Dolls' Houses Past & Present

A website and ezine about dolls' houses: antique, vintage and modern. Plus furniture and accessories.

A Dress for Bryony by Sharon Maggott

The inspiration for this doll is Susan’s going away gown from “The Chronicles of Narnia – Prince Caspian”. There is a detailed description of this dress at:


Patterns for the overdress, sleeves, collar and drawers.

The doll I used has a beautiful dropped shoulder, which is shown off by the off-the-shoulder collar of her dress. I chose silk brocade in a sage green colour with an old gold scrolling vine pattern for the overdress (available from Doll Artists Workshop - under “Silks” – “Brocades”).

When I pulled some threads out at the edge, I could see turquoise weft threads. In my “stash”, I found a soft, double edged braid in an old gold colour. Unfortunately I can’t remember where this came from originally! I also used a cream coloured china silk for the strapless under dress, sleeves and collar. I used a pleater for the under dress and collar, and glue to attach the collar and overdress to the doll.

1. If desired, put stockings onto the doll’s legs. I used FLAIR stretchable tubular ribbon which comes in a variety of colours and is available at Dragonfly International ( – look under “Trims”.

2. Decorate shoes by painting or, as I did, by applying braid and decorative trims.

3. Make slim drawers (see pattern above) and fasten to doll’s waist. Add a simple gathered petticoat if desired.

4. Cut a 10.5cm X 45cm rectangle of cream china silk for under dress skirt. Hem and attach lace before pleating in the pleater. Seam back and gather top edge. Fasten tightly around doll’s waist.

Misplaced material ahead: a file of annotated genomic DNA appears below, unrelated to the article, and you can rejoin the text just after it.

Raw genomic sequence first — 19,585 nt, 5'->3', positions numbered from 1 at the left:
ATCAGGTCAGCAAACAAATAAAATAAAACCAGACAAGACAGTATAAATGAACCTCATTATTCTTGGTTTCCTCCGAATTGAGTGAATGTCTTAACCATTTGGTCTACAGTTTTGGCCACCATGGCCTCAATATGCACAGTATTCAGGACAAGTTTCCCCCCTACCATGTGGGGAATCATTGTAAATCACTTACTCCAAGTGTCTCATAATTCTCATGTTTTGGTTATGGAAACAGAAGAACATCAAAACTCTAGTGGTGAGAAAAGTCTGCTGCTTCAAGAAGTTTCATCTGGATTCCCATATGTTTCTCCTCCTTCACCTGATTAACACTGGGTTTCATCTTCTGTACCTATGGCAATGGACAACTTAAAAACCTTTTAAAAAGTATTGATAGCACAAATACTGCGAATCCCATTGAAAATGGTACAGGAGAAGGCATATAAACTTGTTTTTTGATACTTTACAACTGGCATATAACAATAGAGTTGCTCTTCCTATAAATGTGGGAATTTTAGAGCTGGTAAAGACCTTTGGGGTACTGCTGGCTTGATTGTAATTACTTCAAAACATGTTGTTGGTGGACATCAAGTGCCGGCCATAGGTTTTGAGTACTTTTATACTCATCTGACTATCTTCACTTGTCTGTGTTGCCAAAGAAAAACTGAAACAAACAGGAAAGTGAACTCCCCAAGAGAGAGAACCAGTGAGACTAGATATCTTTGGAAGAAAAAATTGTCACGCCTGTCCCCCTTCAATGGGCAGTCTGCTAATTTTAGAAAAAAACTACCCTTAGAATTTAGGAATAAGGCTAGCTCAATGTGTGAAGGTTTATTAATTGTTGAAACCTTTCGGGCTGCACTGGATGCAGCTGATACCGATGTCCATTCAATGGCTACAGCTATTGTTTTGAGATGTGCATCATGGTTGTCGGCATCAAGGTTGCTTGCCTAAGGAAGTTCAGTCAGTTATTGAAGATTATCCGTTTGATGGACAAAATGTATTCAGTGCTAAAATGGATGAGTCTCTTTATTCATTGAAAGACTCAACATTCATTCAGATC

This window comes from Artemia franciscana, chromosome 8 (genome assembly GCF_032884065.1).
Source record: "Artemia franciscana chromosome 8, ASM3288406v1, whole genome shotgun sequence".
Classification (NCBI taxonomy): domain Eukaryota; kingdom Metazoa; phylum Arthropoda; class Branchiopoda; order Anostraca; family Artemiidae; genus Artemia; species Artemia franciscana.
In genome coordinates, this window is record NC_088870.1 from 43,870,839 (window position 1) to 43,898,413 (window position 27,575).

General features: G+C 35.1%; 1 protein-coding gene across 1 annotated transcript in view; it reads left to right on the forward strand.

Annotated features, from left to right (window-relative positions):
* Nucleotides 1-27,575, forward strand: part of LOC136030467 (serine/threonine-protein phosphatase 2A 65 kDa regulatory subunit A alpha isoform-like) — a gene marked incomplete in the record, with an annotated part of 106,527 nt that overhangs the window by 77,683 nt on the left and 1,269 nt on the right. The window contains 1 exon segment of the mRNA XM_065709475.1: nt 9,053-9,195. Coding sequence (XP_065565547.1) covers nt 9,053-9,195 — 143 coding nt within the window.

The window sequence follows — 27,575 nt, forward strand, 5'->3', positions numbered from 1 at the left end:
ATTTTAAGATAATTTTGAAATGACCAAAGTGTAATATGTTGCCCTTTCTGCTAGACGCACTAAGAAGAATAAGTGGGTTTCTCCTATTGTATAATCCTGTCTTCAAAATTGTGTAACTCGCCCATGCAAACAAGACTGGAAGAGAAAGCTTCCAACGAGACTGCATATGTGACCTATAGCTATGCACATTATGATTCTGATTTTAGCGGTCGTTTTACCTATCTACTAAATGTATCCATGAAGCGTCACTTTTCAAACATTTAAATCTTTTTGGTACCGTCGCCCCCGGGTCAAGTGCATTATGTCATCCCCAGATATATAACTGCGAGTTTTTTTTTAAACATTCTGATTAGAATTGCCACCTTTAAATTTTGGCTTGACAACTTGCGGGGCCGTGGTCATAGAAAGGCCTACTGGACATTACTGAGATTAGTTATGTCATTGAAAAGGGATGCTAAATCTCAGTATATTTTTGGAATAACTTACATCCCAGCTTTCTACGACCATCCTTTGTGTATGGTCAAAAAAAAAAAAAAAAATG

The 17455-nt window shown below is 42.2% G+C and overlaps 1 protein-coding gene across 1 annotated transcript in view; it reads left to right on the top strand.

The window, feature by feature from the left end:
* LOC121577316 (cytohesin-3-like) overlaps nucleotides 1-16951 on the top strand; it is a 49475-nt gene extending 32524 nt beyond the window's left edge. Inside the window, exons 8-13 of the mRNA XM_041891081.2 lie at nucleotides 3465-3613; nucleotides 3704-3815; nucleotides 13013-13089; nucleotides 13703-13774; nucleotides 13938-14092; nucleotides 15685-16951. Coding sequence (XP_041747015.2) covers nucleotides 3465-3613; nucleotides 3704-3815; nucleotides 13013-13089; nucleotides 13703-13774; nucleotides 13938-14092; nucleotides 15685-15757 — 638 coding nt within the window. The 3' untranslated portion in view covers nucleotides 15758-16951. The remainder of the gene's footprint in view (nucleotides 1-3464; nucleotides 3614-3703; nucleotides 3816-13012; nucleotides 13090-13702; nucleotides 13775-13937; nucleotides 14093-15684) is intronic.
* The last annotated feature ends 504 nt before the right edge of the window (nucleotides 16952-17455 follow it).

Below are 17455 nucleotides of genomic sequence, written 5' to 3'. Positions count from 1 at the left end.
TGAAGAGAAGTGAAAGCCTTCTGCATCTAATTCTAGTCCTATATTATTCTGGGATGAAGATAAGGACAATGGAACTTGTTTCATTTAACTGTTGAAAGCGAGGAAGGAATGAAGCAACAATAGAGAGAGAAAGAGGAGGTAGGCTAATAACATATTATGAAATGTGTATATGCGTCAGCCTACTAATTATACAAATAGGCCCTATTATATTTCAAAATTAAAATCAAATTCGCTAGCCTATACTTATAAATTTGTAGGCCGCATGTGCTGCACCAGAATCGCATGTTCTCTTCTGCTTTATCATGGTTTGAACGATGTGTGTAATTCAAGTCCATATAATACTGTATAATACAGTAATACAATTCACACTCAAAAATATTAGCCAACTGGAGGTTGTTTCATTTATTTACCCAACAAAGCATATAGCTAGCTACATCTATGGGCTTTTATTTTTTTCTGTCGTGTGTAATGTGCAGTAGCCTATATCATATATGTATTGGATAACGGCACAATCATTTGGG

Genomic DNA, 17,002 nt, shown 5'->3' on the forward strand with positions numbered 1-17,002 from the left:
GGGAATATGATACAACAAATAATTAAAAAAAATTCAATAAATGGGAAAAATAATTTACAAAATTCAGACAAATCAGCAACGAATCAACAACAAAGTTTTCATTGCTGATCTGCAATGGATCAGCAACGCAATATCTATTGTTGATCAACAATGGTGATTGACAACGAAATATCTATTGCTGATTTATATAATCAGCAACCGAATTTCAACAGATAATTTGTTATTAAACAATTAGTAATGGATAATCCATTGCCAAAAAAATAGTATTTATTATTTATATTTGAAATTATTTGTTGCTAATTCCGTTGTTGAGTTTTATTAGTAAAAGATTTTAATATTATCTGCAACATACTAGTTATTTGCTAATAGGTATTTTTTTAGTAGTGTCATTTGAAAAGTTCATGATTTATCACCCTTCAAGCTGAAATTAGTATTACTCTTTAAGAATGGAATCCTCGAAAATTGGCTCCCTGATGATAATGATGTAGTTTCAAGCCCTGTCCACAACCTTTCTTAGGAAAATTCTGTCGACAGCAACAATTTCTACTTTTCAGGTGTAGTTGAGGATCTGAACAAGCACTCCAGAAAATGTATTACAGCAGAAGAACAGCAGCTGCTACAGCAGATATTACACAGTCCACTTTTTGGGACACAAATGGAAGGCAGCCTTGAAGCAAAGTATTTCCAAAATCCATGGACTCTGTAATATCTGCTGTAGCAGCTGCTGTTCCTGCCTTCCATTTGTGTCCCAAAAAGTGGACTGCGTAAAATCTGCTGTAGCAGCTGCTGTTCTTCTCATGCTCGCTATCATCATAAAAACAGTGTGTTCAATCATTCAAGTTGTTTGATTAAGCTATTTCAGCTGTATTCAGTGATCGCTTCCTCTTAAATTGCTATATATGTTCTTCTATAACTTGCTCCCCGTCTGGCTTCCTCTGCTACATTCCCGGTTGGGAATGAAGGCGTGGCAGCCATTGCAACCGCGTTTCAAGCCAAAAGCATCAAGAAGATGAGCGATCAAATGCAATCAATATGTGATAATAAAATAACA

5. Cut sleeves from china silk (see pattern above). Run gathering stitches
along lines indicated on the pattern. Seam underarm and slide sleeve onto arm. Pull up threads at wrist, elbow and shoulder. Tuck the raw edge of the shoulder into the porcelain shoulder plate. Cover gathering stitches at wrists and elbows with fine braid (“Fairy lace”, also available from Dragonfly), or cut-down lace.

6. Cut overdress from brocade. Join centre back seam, then side back seams, side seams, side front seams. Leave centre front seam open. Fit and hem dress. Neaten top edge.

7. Apply a layer of glue to the BACK of the doll’s torso ONLY! Allow to dry slightly so that the glue does not bleed through the fabric. Press the back of the dress into position, smoothing out all wrinkles. Allow to dry.

8. Cut out collar from china silk and pleat along the indicated lines as shown.

9. Glue to front of doll as shown. The front of the collar crosses the bust
UNDER the overdress, then covers the top of the sleeves at the shoulder points and then goes OVER the top of the dress at the back. 


10. Turn under a facing along dress front edges. Glue to porcelain torso so that the fabric meets edge to edge, but leave the front open below the waist in order to show off the pleated underskirt. If the dress is too large make a tuck in the front so that the bodice fits smoothly and tightly as shown below.

The front of the bodice should have two points which rise higher than the edge of the collar.

11. The braid I used was “double-edged” ie there were “waves” on both edges. I used the braid as is to trim the hem, but cut it down the middle so that I could trim both sides of the front opening as shown.


12. I find it easier to glue on jewellery before wigging – those fine viscose fibres can really snare glue and beads. Use no-hole beads, coloured rhinestones and bits of metallic findings to create an elaborate necklace and earrings as desired. The blue stones I used exactly matched the blue weft threads in the brocade!

13. Drape and pin the skirt and train into attractive folds and spray with hairspray to hold. Allow to dry.

Instructions for making the wig will be given in the next issue.

                                              Page 15